The Centers for Disease Control and Prevention (CDC) has announced a new policy that will require Green Card applicants to be vaccinated against COVID-19 and other diseases.
The Immigration and Nationality Act (INA) explains that foreign citizens admitted to the United States as permanent residents, that is, Green Card holders, must demonstrate that they are vaccinated against vaccine-preventable diseases. And now, as of October 1, they will have to prove that they have received immunization against COVID-19.
In this way, those who request permanent legal residence must be vaccinated against COVID-19, with one of the vaccines authorized in the United States: Pfizer, Moderna and Johnson & Johnson.
To validate that the applicant has received the vaccine, they will only accept documents such as the official vaccination record; medical record that includes vaccination against COVID-19; or a certification of medical personnel.
The only exceptions to not abiding by this policy apply when the applicant:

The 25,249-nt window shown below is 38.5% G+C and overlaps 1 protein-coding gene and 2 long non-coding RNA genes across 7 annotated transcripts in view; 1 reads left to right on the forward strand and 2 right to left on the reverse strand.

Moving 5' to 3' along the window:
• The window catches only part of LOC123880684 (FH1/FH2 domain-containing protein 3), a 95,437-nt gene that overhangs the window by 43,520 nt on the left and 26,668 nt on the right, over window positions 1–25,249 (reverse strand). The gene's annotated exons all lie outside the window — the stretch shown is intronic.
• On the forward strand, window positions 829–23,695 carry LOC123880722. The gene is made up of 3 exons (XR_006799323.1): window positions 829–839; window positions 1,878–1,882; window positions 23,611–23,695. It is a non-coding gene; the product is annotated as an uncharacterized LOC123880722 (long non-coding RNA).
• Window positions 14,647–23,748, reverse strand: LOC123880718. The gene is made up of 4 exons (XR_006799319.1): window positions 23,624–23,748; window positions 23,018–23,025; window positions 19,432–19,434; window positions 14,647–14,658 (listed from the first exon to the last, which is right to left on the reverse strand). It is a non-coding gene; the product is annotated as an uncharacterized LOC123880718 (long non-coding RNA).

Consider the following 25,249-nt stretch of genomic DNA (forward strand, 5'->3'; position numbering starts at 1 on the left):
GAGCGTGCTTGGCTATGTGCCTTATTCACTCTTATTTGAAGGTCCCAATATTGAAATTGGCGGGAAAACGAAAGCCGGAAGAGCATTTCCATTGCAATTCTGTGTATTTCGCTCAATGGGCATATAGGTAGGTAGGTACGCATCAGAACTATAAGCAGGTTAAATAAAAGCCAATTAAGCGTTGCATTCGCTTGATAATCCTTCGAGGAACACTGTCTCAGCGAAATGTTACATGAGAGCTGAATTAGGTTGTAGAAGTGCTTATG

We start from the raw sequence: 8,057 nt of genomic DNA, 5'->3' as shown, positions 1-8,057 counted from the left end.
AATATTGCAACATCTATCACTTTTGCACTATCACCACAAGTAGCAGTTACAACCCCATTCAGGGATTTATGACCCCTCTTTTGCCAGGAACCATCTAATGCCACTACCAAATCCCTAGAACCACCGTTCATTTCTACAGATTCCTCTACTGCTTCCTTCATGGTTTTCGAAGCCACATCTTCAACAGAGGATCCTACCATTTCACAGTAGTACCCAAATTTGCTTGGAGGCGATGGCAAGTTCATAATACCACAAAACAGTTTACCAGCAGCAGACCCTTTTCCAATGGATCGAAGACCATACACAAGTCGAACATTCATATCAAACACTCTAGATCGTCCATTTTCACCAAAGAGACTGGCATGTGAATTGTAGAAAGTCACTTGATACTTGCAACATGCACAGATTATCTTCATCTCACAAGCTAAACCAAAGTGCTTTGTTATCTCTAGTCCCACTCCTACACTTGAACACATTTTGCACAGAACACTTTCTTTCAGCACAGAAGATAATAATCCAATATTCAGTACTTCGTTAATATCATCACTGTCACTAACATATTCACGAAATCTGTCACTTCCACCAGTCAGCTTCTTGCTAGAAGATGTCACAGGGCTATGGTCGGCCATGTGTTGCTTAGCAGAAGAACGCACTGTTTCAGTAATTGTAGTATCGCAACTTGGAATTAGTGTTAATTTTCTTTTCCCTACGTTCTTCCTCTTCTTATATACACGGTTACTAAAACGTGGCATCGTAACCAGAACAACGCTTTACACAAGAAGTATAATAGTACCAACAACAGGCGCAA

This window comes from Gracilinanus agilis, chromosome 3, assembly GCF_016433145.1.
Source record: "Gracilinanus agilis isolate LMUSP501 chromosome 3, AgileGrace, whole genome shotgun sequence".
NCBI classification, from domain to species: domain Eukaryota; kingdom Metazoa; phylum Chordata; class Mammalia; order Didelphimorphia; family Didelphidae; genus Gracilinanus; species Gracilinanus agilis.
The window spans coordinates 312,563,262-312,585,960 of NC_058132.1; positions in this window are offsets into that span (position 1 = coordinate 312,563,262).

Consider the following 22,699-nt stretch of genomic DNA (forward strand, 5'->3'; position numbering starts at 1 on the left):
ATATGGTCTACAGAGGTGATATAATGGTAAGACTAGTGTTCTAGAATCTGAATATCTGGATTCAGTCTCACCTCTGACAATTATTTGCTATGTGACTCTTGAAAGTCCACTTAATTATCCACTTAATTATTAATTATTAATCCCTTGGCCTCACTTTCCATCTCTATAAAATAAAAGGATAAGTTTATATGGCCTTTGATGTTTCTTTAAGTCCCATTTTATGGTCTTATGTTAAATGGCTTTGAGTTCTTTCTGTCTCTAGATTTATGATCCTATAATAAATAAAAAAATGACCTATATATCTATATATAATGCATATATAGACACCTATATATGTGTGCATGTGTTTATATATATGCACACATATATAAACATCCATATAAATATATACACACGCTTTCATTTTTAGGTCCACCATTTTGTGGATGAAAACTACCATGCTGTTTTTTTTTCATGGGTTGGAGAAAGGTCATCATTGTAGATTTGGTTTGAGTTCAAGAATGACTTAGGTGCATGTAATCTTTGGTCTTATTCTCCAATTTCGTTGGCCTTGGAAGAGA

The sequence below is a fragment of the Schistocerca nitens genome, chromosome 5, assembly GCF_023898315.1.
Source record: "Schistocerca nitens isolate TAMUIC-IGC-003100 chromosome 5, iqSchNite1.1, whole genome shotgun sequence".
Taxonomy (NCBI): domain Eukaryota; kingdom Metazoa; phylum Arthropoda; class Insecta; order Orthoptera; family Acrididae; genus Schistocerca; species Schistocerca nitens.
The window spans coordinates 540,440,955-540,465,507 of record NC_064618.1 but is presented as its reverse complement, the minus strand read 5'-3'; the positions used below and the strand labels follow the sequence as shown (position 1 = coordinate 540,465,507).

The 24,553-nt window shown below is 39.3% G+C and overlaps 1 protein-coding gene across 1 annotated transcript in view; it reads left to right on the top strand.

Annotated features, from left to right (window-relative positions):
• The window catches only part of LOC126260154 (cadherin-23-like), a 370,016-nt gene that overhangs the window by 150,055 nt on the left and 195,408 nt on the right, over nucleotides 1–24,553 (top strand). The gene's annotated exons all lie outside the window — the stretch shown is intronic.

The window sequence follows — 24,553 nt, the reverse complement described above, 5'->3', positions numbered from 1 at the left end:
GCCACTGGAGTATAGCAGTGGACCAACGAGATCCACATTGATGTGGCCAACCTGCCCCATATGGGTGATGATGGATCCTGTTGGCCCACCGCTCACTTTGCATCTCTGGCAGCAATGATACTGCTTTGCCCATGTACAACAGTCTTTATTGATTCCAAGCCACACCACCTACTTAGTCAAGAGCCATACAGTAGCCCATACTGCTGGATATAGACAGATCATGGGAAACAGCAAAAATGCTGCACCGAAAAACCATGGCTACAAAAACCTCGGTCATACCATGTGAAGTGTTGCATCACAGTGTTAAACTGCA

- You are too young to get the vaccine;
- You have a medical contraindication to receive the immunization;
- You do not have access to an approved vaccine;
- You have applied for an exemption from the Citizenship and Immigration Services for religious or moral reasons.
"A negative COVID-19 screening test at the time of medical evaluation does not guarantee that the applicant will not have COVID-19 by the time the applicant becomes a lawful permanent resident," the CDC explains about this new policy. that seeks to avoid contagion and hospitalizations due to COVID-19 in the United States.
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